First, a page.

Uncertainty sees workers calling for security
It is frequently said that for just a few extra dollars, most Hong Kong employees will happily hop from one job to the next. At certain professional levels, however, this concept of chasing the mighty dollar at all costs could be changing.
In Randstad’s recent Employer Branding survey, long-term job security topped a list of factors Hong Kong employees take into account when deciding to work for a company, with 65 per cent respondents including it in the five most important aspects they take into consideration.
Job security narrowly pipped salary (63 per cent) to the number-one spot, followed by a pleasant working environment (53 per cent), a good work-life balance (45 per cent) and career-progression opportunities (44 per cent).
The survey, which globally collects the views of more than 160,000 respondents in 18 countries, covered 4,000 Hong Kong respondents from 75 of the city’s largest employers.
The survey also revealed that Hong Kong was the only surveyed location in Asia where employees put long-term job security ahead of salary.
“While higher salary is a strong motivator for changing jobs, at a certain professional level – which usually involves a high level of responsibility – there tends to be greater commitment to long-term job security,” says Brien Keegan, director of Randstad in Hong Kong.
“Our survey has revealed some unique characteristics about the Hong Kong talent market that will potentially have a far-reaching impact on how employers build their brand to hire and retain talented individuals in the future.”
He says there are several reasons why Hong Kong employees are favouring job security ahead of other factors. “In the banking and finance industry, for example, professionals look for job security because there are still lingering uncertainties,” he says.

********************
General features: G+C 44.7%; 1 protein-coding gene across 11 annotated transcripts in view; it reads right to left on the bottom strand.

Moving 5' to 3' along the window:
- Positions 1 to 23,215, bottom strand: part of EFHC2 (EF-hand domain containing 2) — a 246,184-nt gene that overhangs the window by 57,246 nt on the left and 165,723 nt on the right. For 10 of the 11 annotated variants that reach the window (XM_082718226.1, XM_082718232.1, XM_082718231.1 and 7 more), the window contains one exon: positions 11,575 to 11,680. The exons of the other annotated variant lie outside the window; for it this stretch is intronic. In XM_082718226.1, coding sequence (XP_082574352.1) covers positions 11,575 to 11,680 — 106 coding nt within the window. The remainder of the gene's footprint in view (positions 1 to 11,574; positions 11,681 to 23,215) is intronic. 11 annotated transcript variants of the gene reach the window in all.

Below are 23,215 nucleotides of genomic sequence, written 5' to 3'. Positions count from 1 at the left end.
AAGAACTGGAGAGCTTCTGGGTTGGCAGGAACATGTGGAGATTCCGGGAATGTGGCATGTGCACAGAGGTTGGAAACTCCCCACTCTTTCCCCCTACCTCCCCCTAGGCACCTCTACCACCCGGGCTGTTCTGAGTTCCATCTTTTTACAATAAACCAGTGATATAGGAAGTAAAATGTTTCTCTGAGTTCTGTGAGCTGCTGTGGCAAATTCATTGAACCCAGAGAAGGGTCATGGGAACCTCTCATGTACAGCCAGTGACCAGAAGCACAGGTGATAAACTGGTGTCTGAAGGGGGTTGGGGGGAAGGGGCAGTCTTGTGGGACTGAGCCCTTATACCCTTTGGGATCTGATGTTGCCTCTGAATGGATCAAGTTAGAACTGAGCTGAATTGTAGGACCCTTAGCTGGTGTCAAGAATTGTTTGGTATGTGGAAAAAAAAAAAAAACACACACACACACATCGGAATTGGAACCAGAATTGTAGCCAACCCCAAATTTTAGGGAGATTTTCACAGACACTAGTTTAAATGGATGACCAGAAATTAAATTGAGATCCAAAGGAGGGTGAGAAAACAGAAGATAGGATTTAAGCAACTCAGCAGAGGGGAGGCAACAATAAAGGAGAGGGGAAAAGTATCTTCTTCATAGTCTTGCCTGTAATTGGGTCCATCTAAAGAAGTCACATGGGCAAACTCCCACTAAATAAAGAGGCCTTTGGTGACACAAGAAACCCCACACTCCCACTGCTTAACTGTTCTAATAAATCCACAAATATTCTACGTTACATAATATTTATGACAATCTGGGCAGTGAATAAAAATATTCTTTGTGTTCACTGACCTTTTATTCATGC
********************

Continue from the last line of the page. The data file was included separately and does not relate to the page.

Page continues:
Employer hiring preferences also seem to be contributing to the concept of a long-term career outlook. “Even if employees are interested in changing jobs, we are seeing signs of reluctance among employers to take on people who are viewed as job-hoppers,” Keegan says, adding that this is particularly prevalent in banking and finance, luxury retail, fast-moving consumer goods, and manufacturing.
With long-term job security becoming the number-one concern for high-level employees, employers also have the opportunity to develop fresh retention and development opportunities. “With Hong Kong facing a predicted shortfall of 20,000 professional employees by 2018, savvy employers will see long-term job security as an opportunity to develop in-house talent,” Keegan says.
However, he cautions, a-one-size-fits-all approach to talent development is unlikely to be successful. “Building a sustainable workforce with home-grown talent requires comprehensive HR planning and communication across all divisions and channels,” he says, adding that it is imperative that management is fully committed and shows its support for career development.
Time and resources also need to be made available to ensure individual career goals and aspirations are met. Furthermore, employers need to work with career-focused employees to identify development targets and deliver on promotion timelines. “Companies need to identify early on the additional skills their employees need to grow their businesses and achieve their own personal goals,” Keegan says.
He also suggests employers could benefit from revising their recruitment criteria. “Too often employers are looking for round pegs who perfectly fit into round holes,” he says. “In many situations, employers would be better off looking at drive, motivation and how a candidate can grow into a role instead of how they tick a particular set of boxes.”